Revlon built a cosmetics empire on red nail polish, with matching lipstick. But the groundbreaking brand, a mainstay in cosmetics cabinets since the Great Depression, has lost its luster, amid the emergence of a new generation of cosmetics brands, changing shopping habits and tightening of the supply chain. The company filed for bankruptcy this week, and the accounts flooded with red ink.
Revlon filed Chapter 11 in the U.S. Bankruptcy Court for the Southern District of New York, with about $ 3.8 billion in debt. It said it had secured $ 575 million in “debtor-in-possession loans” to help fund its bankruptcy operations. The company has about 5,700 employees.
Revlon’s challenges have been increasing for some time. In the midst of falling sales in 2020, it cut 1,000 positions in the hope of improving profitability. Later that year, it almost avoided filing for bankruptcy by entering into an agreement with the debt holders. More recently, companies have been challenged by coronavirus-related closures in China and supply chain challenges that have swept across the country.
The company was founded in 1932, by Charles Revson, and grew to become the second largest makeup company in the United States, behind Estée Lauder. As is well known, Mr. Revson courted female shoppers by campaigning on the lid with matching red lips and nails.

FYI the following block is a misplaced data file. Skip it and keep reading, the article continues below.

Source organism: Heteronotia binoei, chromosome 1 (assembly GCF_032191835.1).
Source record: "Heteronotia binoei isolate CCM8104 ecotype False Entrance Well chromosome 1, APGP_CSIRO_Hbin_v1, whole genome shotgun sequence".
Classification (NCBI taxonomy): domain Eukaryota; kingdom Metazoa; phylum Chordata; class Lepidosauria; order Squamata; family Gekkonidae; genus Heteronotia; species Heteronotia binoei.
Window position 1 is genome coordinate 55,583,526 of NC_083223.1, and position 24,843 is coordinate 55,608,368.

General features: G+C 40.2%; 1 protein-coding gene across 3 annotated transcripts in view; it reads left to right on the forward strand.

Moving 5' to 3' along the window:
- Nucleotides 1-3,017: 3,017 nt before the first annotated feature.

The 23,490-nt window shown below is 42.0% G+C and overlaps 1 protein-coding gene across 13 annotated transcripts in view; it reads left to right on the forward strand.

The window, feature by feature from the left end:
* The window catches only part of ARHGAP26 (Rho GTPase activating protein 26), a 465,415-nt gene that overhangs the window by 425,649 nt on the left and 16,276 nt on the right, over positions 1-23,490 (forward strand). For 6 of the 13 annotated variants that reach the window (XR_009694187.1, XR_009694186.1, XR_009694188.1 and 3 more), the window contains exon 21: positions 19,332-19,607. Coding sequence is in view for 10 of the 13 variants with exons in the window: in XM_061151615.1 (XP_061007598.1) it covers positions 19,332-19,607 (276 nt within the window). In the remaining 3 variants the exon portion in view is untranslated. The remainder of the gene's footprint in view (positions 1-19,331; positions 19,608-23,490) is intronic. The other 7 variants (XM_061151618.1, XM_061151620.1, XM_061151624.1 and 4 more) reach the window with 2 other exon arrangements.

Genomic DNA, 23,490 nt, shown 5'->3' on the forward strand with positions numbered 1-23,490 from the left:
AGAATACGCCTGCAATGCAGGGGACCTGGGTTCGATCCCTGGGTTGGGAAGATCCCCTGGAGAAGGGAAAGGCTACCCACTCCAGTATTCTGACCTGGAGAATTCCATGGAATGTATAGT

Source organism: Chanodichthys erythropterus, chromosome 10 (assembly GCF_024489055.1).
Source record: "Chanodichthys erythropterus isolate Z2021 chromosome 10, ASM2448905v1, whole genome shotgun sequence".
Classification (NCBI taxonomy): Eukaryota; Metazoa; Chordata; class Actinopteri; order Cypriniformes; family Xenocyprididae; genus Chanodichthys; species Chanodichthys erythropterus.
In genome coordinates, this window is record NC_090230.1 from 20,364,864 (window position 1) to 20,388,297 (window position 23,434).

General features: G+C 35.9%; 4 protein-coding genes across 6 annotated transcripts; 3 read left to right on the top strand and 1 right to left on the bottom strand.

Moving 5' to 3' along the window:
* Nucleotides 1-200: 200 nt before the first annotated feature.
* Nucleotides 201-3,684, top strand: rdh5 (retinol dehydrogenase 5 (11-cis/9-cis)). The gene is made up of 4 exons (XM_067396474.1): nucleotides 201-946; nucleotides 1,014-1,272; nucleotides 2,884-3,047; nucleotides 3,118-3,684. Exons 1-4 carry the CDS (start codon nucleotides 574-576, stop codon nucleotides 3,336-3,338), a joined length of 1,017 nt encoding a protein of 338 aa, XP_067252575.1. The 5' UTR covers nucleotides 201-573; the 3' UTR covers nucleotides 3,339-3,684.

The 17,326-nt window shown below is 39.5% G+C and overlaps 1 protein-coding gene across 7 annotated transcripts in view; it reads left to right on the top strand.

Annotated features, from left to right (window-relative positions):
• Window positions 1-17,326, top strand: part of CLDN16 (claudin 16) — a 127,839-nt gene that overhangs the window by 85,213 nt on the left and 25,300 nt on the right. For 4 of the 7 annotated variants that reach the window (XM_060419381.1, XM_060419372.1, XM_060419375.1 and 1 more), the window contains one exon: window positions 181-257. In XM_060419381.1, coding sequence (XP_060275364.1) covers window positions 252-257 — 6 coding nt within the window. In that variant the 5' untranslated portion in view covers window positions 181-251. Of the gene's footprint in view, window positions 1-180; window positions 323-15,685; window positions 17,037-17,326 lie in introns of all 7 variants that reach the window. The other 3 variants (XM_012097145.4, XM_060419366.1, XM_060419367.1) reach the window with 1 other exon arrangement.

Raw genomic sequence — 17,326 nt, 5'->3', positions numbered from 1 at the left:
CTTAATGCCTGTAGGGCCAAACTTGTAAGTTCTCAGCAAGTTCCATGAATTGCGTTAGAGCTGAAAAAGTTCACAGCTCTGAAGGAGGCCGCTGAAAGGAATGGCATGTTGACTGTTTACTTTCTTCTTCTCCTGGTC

Revlon was acquired by billionaire Ron Perelman for $ 2.7 billion in 1985 through a hostile takeover, then described as one of the key corporate struggles of the time.
It bought Elizabeth Arden in 2016 in a purchase financed mainly by loans. Meanwhile, a new group of cosmetics entrepreneurs, such as Rihanna and Kylie Jenner, have emerged. The social media superstars have promoted their products directly to their millions of Instagram followers, embraced inclusive color palettes and bypassed the pharmacies Revlon has traditionally relied on to sell their products.
“Consumer demand for our products remains strong – people love our brands, and we continue to have a healthy market position,” said Revlon’s CEO, Debra Perelman, who is Mr. Perelman’s daughter, in a statement. The company’s extensive balance sheet “has limited our ability to navigate macroeconomic issues to meet this demand,” she said.
Dealing with the debt burden has also created problems outside the company. The investment bank Citigroup accidentally sent $ 900 million of its own money to a group of Revlon lenders in 2020, which a federal judge ruled they did not need to return to the bank.